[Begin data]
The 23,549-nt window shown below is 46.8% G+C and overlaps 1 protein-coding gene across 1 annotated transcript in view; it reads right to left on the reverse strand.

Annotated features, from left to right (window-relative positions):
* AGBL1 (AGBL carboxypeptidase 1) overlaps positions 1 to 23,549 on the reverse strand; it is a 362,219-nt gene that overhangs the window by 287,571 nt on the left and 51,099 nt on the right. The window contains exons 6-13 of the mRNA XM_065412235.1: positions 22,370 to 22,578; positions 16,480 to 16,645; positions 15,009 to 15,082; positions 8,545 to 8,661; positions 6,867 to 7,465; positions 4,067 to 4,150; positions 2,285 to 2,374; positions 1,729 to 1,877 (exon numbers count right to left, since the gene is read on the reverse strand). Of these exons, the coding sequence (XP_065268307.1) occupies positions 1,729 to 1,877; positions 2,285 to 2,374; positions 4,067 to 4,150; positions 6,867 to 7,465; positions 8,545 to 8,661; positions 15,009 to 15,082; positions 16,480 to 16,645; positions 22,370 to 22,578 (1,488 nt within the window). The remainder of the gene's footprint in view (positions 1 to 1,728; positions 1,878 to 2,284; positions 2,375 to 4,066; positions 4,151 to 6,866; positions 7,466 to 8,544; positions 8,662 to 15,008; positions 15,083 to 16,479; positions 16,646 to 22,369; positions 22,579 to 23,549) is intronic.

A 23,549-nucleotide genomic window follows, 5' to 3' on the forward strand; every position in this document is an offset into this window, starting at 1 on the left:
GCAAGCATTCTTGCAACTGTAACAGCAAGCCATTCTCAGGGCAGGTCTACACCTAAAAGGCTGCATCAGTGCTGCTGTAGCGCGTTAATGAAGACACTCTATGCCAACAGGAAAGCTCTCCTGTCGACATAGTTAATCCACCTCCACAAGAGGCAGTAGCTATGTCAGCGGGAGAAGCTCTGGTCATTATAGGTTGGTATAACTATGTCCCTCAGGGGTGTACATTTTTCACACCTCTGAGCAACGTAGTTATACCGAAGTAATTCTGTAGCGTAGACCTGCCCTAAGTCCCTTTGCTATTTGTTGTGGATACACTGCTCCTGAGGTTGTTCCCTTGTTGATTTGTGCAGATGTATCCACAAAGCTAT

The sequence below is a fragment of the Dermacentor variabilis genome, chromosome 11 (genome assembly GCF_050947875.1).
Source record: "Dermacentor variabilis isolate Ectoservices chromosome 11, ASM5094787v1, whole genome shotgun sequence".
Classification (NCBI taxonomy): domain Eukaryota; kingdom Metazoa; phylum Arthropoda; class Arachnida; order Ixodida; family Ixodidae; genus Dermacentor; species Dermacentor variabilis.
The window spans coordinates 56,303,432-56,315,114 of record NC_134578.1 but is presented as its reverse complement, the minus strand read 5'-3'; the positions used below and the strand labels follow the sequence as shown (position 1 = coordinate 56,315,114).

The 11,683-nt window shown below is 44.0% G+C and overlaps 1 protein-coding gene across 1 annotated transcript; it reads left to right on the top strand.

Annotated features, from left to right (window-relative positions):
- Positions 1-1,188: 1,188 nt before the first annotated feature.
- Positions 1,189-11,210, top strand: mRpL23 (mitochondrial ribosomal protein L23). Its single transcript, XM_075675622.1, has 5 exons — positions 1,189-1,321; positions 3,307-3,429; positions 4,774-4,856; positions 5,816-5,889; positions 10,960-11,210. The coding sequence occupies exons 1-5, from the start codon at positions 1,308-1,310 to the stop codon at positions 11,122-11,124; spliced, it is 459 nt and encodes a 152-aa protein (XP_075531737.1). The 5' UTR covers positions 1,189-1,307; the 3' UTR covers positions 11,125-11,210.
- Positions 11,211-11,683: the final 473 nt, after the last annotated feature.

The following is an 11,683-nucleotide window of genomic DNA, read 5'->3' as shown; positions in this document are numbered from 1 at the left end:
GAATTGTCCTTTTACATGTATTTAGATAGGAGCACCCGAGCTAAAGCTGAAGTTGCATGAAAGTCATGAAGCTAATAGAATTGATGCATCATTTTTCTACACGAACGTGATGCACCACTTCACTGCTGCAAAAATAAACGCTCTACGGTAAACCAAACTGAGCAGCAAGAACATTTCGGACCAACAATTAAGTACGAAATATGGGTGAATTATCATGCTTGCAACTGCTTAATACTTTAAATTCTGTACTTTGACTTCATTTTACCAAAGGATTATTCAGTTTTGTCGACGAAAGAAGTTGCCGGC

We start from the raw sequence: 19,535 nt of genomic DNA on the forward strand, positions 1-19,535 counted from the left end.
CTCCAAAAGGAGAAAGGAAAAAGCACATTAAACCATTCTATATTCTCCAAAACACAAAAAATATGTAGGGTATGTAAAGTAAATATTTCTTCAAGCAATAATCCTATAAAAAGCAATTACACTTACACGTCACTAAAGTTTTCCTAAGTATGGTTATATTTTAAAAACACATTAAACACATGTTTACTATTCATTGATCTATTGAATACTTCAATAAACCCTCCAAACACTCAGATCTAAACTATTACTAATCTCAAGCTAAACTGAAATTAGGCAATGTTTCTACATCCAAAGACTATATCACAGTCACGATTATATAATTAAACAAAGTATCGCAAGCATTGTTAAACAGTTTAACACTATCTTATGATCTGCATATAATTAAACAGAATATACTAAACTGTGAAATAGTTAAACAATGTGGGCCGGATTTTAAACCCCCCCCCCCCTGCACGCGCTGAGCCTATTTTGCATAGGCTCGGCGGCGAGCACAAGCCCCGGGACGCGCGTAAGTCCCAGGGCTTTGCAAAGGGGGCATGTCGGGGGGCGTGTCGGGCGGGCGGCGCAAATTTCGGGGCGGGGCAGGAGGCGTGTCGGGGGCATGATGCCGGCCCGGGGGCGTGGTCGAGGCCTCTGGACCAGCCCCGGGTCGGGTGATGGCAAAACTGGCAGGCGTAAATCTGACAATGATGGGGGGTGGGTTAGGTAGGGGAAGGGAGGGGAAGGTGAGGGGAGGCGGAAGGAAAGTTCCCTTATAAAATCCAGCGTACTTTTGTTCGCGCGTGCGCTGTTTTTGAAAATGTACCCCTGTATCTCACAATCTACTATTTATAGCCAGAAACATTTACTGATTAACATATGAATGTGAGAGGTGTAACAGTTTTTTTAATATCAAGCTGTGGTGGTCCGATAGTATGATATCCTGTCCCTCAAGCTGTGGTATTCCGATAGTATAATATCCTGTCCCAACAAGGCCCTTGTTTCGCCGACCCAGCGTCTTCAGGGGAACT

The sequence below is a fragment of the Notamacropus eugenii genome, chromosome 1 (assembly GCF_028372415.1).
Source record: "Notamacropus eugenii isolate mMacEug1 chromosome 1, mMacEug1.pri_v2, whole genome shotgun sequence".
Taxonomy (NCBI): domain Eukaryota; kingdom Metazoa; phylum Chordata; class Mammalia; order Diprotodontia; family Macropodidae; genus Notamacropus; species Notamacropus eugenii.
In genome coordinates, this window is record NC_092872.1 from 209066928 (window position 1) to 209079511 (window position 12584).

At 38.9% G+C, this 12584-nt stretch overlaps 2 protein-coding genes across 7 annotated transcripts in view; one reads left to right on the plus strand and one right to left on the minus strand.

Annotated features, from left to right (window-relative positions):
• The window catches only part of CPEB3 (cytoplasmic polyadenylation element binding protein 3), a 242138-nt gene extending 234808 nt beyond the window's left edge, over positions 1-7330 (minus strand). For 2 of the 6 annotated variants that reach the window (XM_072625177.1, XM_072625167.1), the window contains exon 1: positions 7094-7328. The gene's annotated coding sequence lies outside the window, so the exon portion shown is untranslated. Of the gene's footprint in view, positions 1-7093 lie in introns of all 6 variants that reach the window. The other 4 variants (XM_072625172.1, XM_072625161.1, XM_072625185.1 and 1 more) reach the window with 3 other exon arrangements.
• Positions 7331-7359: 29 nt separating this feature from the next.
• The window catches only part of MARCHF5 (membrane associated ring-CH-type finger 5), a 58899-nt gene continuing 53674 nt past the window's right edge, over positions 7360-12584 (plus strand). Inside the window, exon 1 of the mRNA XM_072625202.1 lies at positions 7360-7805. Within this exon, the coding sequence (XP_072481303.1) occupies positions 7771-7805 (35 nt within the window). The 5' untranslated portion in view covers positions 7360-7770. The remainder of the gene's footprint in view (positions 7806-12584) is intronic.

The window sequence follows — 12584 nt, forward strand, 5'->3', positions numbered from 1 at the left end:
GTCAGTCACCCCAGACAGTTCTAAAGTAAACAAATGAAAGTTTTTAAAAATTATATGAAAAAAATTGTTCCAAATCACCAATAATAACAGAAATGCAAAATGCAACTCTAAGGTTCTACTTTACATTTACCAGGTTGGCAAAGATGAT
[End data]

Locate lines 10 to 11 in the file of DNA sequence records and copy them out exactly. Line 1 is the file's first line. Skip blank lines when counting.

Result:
The 11,683-nt window shown below is 44.0% G+C and overlaps 1 protein-coding gene across 1 annotated transcript; it reads left to right on the top strand.

Annotated features, from left to right (window-relative positions):